It Hurts!

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(currently listening)

  1. Way It Goes – Hippo Campus
  2. Super America – Bad Bad Hats
  3. Love That’s Gone – La Sera
  4. Brooklyn – Fickle Friends
  5. Jennifer – Little Comets
  6. Away from Today – Dan Croll
  7. Talk Too Much – COIN
  8. Drive It Like You Stole It – Sing Street
  9. Wait Up – Roosevelt
  10. Not A One – The Young Wild
  11. Until We Get There – Lucius
  12. Musicians – Gold Motel

Lo-Fi

(adj.) Short for lo-fidelity. The production or reproduction of audio characterised by an unpolished or rough sound quality. First known usage: 1957.


Once, I hitched a ride with an older couple from Malaysia to Singapore after a weekend church retreat & we got stuck at the causeway for a couple of hours. That was when the husband said that we should all take turns to play some songs off our own devices because all the radio waves were still staticky & it would be interesting to know each other’s music tastes & so I plugged in my phone & played them a few tracks off Gold Motel’s Brand New Kind of Blue record. I thought they would like the songs because they were bright & nostalgic & summer-y but then when I asked what they thought, the husband turned around & said, they’re alright I guess, but they’re a bit juvenile, don’t you think?

Oof. Well, I suppose they are:

“Forget it all, it’s just a sun-drenched dream
I bet you make a good memory
I’ll come back soon, when you least assume
Oh, Santa Cruz”

(Santa Cruz – Gold Motel)

“Pluck a heart-string, duck for cover
Hear the phone ring, start to stutter
He wants to know why I sit & sigh so
I yelled your name like a secret out the window
Oh, the night is so young
It hurts!” 

(It Hurts – Bad Bad Hats)

The thing is, I would like to write a lo-fi, “juvenile” love song but I just don’t know how. I think it’s one of the hardest things to write. I did a gig last Saturday with some friends & while it was fun to play Quiet Man & Santorini & Waves, the artists before & after us all had their fair share of juvenile love songs about high school crushes / cheesy declarations of love / bad break ups & I just realised that I didn’t have anything like that in my song repertoire. Just songs about cities or fictional creatures. Hmmm.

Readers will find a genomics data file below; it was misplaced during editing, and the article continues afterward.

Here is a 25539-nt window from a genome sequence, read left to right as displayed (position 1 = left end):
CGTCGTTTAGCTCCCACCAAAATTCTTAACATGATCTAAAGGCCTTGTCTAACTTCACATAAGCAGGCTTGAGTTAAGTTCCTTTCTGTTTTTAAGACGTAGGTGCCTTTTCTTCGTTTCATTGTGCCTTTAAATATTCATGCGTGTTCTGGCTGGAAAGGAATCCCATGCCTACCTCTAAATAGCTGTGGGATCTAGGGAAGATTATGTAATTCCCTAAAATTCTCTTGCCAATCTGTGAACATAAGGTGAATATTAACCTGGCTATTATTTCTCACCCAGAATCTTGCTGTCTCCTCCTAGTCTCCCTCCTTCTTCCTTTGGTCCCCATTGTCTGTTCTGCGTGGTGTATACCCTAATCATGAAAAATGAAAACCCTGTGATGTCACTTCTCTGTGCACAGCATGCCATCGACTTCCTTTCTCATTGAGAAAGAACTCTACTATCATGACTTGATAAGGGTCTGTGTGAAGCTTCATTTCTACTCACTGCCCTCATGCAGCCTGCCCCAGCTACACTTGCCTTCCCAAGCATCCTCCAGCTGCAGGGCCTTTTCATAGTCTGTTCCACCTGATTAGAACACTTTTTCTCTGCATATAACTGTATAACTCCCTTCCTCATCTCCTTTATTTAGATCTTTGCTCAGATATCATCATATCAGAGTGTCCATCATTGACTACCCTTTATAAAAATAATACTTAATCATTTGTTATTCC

I suppose that artists like Gold Motel & Bad Bad Hats appeal to me because the songs they write always seem raw & tender & almost Bukowskian in all their juvenility. No frills or poetic anguish to hide behind. Sometimes that summer road trip really feels extraordinary & transcendent, or that break up just plain sucks. Sometimes, the best way to describe what you’re feeling is to write a two-minute, two-chord song, & shout: It Hurts!

Mr & Mrs Svensson

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Sometimes, on the way home from school
I would see Mrs Svensson
out on her big, front yard.

She would be reading or just sitting there
enjoying the sun, her hands languid
across her lap. We always said hello.

The Svenssons would throw these parties.
Even with the winter, nascent,
I remember the tables laid out on the yard

& cherry-coloured lights, strung,
from evergreen to evergreen
& all evening, they would come

men with scraggly beards & women in sleek dresses
the whole spectacle framed in copper red
all of them drinking till the sky dwindled to a dull glow

I remember the women always
sounding less important
even from a distance.

Yesterday evening I saw her again
sitting on the side step, her mouth agape.
A book sat on her lap

opened, unread
the wind rifling through its pages
as if to say, have you looked here yet

(2014)

Twelve Square Meters

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Like life, I am unhinged, as large,
In an apartment high above
with streaked windows like doors
This dream becomes
solid as the ground I stand on
Lick my fingers clean from an unconscious song

I have been thinking a lot about my time in Sweden lately. Of course, here and there I think about Stockholm, abbreviated and embroidered on every facade of the city – train stations, street signs, guidebooks – as STHLM, chic and straightforward, not unlike its people. I see the city as surely as I see water in all its forms; the numerous islands and bridges and river inlets that make up the city and create an openness that is rare in European capitals.

‘Water is the nerve of Stockholm. It opens up the sky and lends a glow to this incredible fairytale city of the north, not far from the Arctic Circle. Stockholm is the city, it is always the same, everything changes, people come and go…’

But although STHLM is immediately identifiable to the cosmopolitan traveler, it is my humble town of Linköping that I miss the most. It is the fifth largest city in Sweden but the city name and its pronunciation (lin-sher-pin) is usually unheard of. And I too, did not hear of it till it became part of me.